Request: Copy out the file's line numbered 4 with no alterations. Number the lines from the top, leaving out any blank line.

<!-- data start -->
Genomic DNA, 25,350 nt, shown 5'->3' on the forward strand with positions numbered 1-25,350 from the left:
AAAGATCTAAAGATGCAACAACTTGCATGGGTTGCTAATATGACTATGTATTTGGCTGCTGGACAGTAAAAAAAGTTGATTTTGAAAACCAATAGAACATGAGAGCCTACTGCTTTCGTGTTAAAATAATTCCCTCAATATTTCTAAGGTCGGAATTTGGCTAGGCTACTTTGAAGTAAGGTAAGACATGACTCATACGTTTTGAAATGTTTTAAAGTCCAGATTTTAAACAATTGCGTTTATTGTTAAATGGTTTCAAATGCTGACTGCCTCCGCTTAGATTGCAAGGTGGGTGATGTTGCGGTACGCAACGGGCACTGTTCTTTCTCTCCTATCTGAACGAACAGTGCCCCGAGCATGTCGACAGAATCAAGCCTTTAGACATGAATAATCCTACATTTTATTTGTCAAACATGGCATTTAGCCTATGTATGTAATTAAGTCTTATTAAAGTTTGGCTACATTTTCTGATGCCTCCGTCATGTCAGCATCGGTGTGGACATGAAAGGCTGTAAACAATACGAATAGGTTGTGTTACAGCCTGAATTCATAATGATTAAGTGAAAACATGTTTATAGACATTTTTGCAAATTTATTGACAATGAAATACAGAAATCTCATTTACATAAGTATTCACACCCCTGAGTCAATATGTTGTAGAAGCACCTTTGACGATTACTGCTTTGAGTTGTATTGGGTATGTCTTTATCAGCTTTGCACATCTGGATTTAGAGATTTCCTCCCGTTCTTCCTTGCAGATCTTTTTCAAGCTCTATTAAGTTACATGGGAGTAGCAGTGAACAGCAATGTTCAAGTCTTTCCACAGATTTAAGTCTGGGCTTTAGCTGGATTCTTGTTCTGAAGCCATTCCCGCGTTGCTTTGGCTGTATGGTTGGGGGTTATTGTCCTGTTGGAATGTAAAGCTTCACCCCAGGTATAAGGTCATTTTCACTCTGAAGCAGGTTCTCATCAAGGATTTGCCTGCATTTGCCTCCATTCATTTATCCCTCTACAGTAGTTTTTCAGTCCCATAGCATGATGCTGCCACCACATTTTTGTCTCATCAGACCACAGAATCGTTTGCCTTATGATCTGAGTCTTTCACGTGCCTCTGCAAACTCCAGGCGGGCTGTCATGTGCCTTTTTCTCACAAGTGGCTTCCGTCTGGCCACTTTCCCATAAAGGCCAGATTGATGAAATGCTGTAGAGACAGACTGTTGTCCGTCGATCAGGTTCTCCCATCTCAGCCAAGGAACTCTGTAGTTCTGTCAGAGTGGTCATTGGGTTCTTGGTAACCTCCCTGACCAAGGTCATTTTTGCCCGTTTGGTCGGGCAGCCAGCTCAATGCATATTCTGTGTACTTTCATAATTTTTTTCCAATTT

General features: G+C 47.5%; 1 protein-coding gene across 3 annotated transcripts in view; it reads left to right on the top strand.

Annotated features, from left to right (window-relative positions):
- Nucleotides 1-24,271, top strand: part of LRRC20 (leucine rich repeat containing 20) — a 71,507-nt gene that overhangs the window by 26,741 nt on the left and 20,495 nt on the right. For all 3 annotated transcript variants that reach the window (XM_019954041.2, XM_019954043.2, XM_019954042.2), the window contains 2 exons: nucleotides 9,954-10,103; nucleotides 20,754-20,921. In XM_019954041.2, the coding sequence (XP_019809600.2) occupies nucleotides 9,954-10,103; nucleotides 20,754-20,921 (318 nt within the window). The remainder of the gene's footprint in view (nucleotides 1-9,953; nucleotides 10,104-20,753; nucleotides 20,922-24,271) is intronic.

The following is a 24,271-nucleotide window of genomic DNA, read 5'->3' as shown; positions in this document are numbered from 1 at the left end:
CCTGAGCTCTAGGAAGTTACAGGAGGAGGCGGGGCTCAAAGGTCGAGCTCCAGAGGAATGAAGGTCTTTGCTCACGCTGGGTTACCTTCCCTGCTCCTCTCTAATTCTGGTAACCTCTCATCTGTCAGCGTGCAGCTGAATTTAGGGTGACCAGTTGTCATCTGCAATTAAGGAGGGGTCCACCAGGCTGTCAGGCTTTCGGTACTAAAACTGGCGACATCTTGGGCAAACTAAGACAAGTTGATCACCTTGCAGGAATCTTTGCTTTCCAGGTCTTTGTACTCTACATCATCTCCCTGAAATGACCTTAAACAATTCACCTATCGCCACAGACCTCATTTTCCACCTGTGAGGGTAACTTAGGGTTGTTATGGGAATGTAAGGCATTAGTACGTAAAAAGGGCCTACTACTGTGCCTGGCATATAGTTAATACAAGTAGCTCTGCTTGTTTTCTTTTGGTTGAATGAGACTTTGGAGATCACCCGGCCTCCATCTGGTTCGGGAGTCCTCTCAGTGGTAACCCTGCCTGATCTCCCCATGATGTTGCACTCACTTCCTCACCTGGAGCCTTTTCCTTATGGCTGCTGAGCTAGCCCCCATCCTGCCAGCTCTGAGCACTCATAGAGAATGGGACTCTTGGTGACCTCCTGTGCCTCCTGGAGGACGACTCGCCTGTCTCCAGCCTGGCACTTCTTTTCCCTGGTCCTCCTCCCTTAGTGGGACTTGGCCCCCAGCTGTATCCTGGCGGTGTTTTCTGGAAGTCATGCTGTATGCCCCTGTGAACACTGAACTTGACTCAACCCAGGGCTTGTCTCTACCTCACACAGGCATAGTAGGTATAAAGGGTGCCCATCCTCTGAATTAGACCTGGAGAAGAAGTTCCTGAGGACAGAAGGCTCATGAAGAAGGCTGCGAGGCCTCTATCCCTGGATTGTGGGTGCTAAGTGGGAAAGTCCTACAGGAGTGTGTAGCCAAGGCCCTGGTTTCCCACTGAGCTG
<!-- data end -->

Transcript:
Annotated features, from left to right (window-relative positions):